Kaneohe Ranch

Kaneohe Ranch History

The histories of Kaneohe Ranch and Kailua Town have been intertwined for nearly 100 years. Harold K.L. Castle, the only child of James B. Castle, owned most of the ahupuaa of Kaneohe and Kailua in the early 1900s. The Ranch, started in 1894, raised cattle and leased land to farmers for growing vegetables and rice. By the end of World War II, ranching was no longer economically viable and the company became primarily a landlord to farmers. The population on the Leeward side of Oahu grew substantially in the 1950s and 1960s and that growth spilled over to the Windward side with the opening of the Wilson Tunnel and the Pali Highway. Due to high taxes on real estate sales, most early Hawaii landowners chose to lease their land to residential developers rather than sell it on a fee-simple basis. At one time, more than 5,000 single-family residential lots in Kailua and Kaneohe were on land leased from Kaneohe Ranch. The vast majority of those lots eventually were sold to the homeowners. Kaneohe Ranch owns about half of downtown Kailua, about 40 acres.

Commercial and industrial properties also were developed leasehold 40 to 50 years ago. Many of those leases have either expired or will be expiring by the end of this decade. Kaneohe Ranch now takes a more active role in redeveloping and managing its own real estate, as well as that owned by the Harold K.L. Castle Foundation.

The Castle family has made a personal and financial commitment to redeveloping its Kailua properties in a manner that is appropriate to its quiet, beachside community roots.

Timeline

Land Donation

In the early 20th century, Harold K.L. Castle was one of the largest landowners on the Windward side of Oahu, with substantial property holdings in Kailua and Kaneohe. Over the years, thanks to Mr. Castle’s vision for the Windward side, coupled with his propensity toward giving, many of his land holdings were donated for the good of the community or sold below market value. His spirit of aloha helped sustain the long-term growth for Windward Oahu in terms of education, commerce, health care and the arts.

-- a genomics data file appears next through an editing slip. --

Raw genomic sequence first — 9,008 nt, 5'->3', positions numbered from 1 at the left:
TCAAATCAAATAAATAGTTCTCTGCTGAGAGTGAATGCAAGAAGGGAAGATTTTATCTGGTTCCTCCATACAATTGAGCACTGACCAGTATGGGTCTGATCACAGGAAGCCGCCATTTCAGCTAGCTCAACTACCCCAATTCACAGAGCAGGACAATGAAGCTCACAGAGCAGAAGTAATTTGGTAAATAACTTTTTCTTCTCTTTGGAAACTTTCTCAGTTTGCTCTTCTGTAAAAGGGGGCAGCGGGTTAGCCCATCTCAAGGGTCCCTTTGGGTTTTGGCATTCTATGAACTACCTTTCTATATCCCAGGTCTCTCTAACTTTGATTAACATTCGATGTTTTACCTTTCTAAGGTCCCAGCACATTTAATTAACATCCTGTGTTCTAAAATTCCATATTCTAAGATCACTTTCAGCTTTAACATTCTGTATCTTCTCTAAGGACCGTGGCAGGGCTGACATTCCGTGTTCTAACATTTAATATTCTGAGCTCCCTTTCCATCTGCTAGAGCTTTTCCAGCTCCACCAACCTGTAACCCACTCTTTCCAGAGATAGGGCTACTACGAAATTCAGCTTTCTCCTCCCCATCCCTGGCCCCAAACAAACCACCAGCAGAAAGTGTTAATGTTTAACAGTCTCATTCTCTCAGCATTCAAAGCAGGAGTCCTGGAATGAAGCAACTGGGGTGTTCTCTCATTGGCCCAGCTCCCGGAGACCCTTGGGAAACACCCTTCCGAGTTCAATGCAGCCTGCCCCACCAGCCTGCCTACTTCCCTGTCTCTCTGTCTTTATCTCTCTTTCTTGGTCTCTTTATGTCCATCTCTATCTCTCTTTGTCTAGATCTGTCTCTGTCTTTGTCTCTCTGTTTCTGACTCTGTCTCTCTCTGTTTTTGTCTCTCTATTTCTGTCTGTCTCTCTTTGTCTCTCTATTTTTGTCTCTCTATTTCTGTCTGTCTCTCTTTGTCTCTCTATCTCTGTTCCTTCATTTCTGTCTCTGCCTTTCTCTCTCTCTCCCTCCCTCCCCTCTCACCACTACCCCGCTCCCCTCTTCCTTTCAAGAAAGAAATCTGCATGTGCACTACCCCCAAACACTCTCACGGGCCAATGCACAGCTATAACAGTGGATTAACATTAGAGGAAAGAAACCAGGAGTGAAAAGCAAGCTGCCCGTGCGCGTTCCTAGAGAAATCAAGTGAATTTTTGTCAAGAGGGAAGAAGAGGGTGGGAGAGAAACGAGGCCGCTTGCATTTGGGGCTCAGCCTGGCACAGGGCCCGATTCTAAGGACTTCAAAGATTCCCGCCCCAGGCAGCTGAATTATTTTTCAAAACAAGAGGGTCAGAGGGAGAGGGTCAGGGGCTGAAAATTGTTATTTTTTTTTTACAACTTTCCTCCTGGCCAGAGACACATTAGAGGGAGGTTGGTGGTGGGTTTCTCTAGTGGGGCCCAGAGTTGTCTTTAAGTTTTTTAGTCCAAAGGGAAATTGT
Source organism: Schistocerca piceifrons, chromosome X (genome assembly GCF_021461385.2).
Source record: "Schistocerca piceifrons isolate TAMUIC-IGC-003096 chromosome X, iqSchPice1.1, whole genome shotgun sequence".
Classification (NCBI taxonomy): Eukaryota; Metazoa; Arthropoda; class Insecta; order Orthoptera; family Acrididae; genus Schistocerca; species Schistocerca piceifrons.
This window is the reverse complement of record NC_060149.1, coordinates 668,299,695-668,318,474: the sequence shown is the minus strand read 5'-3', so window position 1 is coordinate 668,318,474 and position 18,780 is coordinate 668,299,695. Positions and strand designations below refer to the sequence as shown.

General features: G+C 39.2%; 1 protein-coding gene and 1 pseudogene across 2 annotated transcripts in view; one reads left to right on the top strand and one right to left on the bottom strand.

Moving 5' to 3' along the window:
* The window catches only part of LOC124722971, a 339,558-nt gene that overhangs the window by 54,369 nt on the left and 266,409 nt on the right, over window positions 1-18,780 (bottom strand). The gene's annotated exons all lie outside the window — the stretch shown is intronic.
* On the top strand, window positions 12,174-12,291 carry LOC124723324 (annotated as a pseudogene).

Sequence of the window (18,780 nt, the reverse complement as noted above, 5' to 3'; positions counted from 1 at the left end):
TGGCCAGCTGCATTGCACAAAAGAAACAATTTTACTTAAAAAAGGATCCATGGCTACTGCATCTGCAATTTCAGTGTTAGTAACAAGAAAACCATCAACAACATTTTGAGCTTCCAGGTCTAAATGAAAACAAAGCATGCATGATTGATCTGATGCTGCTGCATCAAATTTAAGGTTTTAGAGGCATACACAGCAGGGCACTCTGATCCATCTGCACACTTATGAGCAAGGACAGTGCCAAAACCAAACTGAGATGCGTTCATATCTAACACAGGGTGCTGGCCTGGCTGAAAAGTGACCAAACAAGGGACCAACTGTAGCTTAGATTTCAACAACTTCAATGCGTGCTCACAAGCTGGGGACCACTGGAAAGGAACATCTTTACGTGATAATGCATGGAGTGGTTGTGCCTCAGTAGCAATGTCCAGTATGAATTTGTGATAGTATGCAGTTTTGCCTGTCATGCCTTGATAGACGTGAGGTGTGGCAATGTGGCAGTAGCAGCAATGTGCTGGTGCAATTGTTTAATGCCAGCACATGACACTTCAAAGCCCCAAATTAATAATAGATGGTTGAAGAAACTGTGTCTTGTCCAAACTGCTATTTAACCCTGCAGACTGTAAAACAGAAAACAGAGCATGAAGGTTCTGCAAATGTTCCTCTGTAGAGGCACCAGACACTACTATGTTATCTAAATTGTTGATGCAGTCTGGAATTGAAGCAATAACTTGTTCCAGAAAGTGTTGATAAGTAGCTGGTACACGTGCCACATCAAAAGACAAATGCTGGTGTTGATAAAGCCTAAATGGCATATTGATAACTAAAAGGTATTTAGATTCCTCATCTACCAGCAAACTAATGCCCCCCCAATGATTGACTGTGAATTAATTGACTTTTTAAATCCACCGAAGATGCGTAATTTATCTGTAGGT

Community

Castle Medical Center: For years, Windward residents contended with part-time ambulance service and unpredictable trips over the old Pali Road. In an emergency — when immediate medical care was critical — residents prayed that rock slides and sudden downpours wouldn’t slow their journey. Harold Castle donated 10 acres of land for the hospital, named after his father James Bicknell Castle. It opened with 72 beds and 14 bassinets in January 1963.

Church Row: On the left side of Pali Highway as you approach Kailua are churches of different denominations. Mr. Castle donated much of the land to various churches because he hoped that churches would bring families and stability benefiting the community.

In 1943, Harold K.L. Castle arranged the sale of his grazing pastures on Mokapu peninsula to the U.S. Navy, now the U.S. Marine Corps Base Hawaii. After the end of the war the military offered to return the land to Mr. Castle, who refused because he believed it was important to retain a military base on the Windward side of Oahu. Today, the Kaneohe Bay base is home to more than 9,000 active duty Marines and sailors.

Kawainui Marsh
Kawainui Marsh Lands: In 1968, Kaneohe Ranch Company sold 250 acres of Kawainui Marsh lands to the City and County of Honolulu. The marsh now occupies over 1,000 acres of conservation land in Kailua and remains both a place of beauty and a safe haven for many Native Hawaiian birds.

 

Schools

  • Castle High School: Founded in 1951 on land donated by Kaneohe Ranch.
  • Kainalu Elementary: Founded in 1954 on land donated by Kaneohe Ranch.
  • Iolani School: Harold K.L. Castle donated large sums of money and substantial amounts of land to Iolani School.
  • Hawaii Loa College, now Hawaii Pacific University founded in 1967, was built on 135 acres of Kaneohe Ranch land.
  • Windward Community College: Opened its Kaneohe campus in 1970 on Castle Family land. It is now part of the University of Hawaii system.